National Geographic : 1952 Jun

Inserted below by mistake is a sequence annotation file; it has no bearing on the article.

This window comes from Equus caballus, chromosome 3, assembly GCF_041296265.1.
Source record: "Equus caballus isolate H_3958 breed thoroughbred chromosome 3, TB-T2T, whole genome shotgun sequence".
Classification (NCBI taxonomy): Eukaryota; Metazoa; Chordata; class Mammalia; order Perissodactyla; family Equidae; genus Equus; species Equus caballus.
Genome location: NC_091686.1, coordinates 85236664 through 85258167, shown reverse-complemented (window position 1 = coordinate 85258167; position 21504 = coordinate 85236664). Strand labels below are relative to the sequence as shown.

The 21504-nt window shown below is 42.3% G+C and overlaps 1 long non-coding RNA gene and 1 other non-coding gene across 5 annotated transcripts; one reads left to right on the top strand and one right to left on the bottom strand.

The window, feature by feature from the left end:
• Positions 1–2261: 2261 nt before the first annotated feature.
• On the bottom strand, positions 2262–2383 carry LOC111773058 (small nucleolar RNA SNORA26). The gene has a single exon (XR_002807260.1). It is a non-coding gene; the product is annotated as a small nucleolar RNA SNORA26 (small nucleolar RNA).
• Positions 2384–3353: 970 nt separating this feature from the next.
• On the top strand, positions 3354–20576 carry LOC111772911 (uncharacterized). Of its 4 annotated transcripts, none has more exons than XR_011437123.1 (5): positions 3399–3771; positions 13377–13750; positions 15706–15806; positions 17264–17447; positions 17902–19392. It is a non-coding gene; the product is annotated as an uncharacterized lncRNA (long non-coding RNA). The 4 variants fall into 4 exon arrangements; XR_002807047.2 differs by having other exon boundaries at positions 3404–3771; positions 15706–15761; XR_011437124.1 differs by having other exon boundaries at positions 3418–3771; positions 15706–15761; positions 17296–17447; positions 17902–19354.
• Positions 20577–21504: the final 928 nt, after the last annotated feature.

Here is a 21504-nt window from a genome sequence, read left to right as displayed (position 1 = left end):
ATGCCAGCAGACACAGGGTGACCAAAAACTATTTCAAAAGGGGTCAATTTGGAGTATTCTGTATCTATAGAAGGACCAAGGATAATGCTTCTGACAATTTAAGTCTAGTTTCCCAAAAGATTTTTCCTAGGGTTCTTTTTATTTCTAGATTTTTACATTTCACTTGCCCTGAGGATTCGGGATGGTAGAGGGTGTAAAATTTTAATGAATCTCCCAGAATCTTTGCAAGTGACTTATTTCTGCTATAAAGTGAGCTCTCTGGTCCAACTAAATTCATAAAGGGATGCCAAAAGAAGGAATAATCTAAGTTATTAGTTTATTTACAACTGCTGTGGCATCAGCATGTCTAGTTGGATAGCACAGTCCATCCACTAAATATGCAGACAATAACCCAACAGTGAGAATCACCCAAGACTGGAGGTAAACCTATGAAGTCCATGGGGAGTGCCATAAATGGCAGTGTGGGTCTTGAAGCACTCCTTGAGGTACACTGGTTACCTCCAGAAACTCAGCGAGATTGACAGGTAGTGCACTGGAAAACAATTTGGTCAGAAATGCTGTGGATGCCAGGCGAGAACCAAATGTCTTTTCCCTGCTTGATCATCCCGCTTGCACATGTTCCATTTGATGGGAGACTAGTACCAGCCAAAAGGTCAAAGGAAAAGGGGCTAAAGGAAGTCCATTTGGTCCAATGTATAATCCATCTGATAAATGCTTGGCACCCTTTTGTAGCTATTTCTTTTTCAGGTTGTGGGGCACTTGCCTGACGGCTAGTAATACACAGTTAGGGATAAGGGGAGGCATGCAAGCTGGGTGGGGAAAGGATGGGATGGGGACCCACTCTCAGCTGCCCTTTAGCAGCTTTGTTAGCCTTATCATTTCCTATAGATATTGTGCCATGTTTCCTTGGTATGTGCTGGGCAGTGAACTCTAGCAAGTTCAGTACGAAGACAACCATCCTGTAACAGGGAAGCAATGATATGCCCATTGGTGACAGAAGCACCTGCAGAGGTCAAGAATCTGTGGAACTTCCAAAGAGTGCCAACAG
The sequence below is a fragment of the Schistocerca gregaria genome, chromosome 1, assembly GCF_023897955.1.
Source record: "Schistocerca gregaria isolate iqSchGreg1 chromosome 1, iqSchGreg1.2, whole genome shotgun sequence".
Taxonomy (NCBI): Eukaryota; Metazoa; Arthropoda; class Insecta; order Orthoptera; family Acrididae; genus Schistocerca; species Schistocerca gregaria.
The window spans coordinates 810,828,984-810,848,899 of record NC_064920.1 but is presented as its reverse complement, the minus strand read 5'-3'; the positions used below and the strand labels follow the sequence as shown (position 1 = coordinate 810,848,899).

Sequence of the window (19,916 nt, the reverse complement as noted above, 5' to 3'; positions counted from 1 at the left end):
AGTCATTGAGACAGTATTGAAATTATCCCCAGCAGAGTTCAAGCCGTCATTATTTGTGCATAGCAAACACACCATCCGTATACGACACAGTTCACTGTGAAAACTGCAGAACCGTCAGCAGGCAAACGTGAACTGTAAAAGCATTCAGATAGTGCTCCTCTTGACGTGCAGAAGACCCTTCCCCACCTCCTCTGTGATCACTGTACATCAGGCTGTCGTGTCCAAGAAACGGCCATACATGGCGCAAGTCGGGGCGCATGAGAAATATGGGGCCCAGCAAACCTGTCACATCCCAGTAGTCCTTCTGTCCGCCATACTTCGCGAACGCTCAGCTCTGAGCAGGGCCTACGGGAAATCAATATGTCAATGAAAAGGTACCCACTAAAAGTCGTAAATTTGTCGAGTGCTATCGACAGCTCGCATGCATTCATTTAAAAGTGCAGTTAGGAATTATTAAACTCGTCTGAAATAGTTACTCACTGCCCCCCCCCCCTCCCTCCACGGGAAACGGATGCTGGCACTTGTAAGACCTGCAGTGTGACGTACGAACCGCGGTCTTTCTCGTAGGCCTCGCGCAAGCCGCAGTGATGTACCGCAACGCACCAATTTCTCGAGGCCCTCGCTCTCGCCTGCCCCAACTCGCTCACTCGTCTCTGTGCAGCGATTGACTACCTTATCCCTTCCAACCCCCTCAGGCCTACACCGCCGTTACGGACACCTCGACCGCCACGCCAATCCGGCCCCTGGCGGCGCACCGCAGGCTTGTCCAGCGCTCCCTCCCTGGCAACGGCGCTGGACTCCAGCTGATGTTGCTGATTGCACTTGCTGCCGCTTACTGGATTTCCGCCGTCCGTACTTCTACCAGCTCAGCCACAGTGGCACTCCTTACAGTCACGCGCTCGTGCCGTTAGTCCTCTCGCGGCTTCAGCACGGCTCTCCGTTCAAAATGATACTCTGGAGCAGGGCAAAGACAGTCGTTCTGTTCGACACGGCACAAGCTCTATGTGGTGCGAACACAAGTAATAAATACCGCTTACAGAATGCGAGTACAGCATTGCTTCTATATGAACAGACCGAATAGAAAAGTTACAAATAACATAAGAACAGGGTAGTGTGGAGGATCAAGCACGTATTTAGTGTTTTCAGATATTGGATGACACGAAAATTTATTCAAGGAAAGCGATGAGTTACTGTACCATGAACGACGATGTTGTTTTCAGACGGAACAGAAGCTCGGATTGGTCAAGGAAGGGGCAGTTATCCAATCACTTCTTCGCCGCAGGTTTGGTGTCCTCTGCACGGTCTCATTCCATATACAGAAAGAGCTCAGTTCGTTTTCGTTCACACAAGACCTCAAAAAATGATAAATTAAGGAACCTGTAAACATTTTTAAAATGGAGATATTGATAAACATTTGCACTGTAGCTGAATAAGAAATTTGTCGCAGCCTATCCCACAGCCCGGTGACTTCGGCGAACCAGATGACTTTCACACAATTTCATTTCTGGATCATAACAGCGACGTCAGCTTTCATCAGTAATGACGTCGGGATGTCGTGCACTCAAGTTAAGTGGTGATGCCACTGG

We Dwelt in Kashgai Tents An Adventurous American Couple Shares Daily Life in Camp and Saddle with Nomad Shepherds of Iran BY JEAN AND FRANC SHOR With Illustrations from Photographs by the Authors FROM Istanbul to rugged Afghanistan, across desert wastes and barren mountain ranges of the Near East, the word "Kashgai" spells red-blooded adventure. Ranging from Persian Gulf pastures to wind-swept highlands in the Zagros Moun tains, the Kashgai tribesmen are saddle-bred, tent-dwelling descendants of the conquering hordes of Genghis Khan. In their ancestral lands of southern Iran, these proud and fiercely independent people preserve a nomadic way of life rare in our modern world. The suave, slender man sitting across the table from my wife and me in a Tehran res taurant seemed far removed from such an existence. His well-tailored clothes and Ox ford accent bespoke, rather, a London draw ing room or gentlemen's club. Yet Malek Mansur Kashgai-proudly bearing the name of the tribe-is one of its hereditary chiefs and is famed throughout Iran for his horse manship and prowess as a hunter (page 832). "When you return to Iran," he said, "make us a visit. Live with the tribe, travel with us on our migration, share our everyday existence. Then you can tell others about the life of nomads." A year later new assignments took Jean and me to the Near East. We wrote to Malek Mansur, asking if his invitation still held good. Back came a cable: "We are in summer pas tures. Hurry to Tehran. My cousin will escort you to tribal lands." To Iran's capital we flew, only to receive bad news. The Anglo-Iranian oil dispute was reaching a crisis, and the Government had issued a decree strictly forbidding foreigners to enter tribal areas.* His Majesty the Shah Intercedes Appeals to the Press Ministry and Army were fruitless. In desperation we took our case to Mohammed Riza Shah Pahlevi, our gracious host during part of our previous visit. The Shah was sympathetic. Two days later the Chief of Staff of the Iranian Army handed us a pass that permitted us to travel freely in Kashgai land. "With the compliments of His Imperial Majesty," he said with a smile. With Habib Kashgai, Malek Mansur's cousin, we flew to Isfahan. He was accom panied by two servants. One carried shot guns, rifles, and a case of Coca-Cola, while the other gingerly held a package that was encased in a box of crushed ice. Half a dozen tribesmen in a jeep and a com mand car met us. Our luggage and Habib's supplies were loaded into the car. We climbed into the jeep and set out on the 50-mile drive to the town of Shahriza (see Southwest Asia map, a supplement to this issue). At every large village sentries stopped us, but our pass proved an open-sesame. One glance at it and the soldiers saluted and sent us on our way. We left the main highway at Shahriza and jounced overland on narrow trails that grew more rugged by the minute. Often we crossed swift mountain streams; each called for a halt to wet our dusty throats. Every time we stopped, Habib's servant cooled his mys terious package in the rushing water. Share Tribesmen's Rice and Lamb At trail's end we camped for the night. Kashgai families had pitched black goat-hair tents near by, and we shared their dinner of fluffy rice and lamb broiled over open coals. Early next morning, mounted on horses and burros, we set out for Malek Mansur's camp. "Now we're in Kashgai territory," Habib informed us. "All the people you meet from now on will be our tribesmen." The jeep ride had taken us through arid country, bare and desolate under the scorch ing sun. Now the land changed as we rode toward the towering Zagros Mountains. Snow still capped their highest peaks, some of which reach up to over 14,000 feet. Our horses picked their way through flower strewn valley meadows and an occasional field of grain ripening beside the trail. Herdsmen in brightly colored robes tended flocks of fat tailed sheep. White camels grazed every where. Horsemen, erect on finely bred ani mals, raised guns in salute as we passed. Dusk found us in Malek's camp, pitched in a high mountain valley. A snow-fed stream, lined with trees, ran through the cluster of canvas and goat-hair tents. The canvas shelters were bright blue, yellow, and red, in contrast to the usual black Kashgai tents. *See, in the NATIONAL GEOGRAPHIC MAGAZINE: "Journey into Troubled Iran," by George W. Long, October, 1951, and "Mountain Tribes of Iran and Iraq," by Harold Lamb, March, 1946.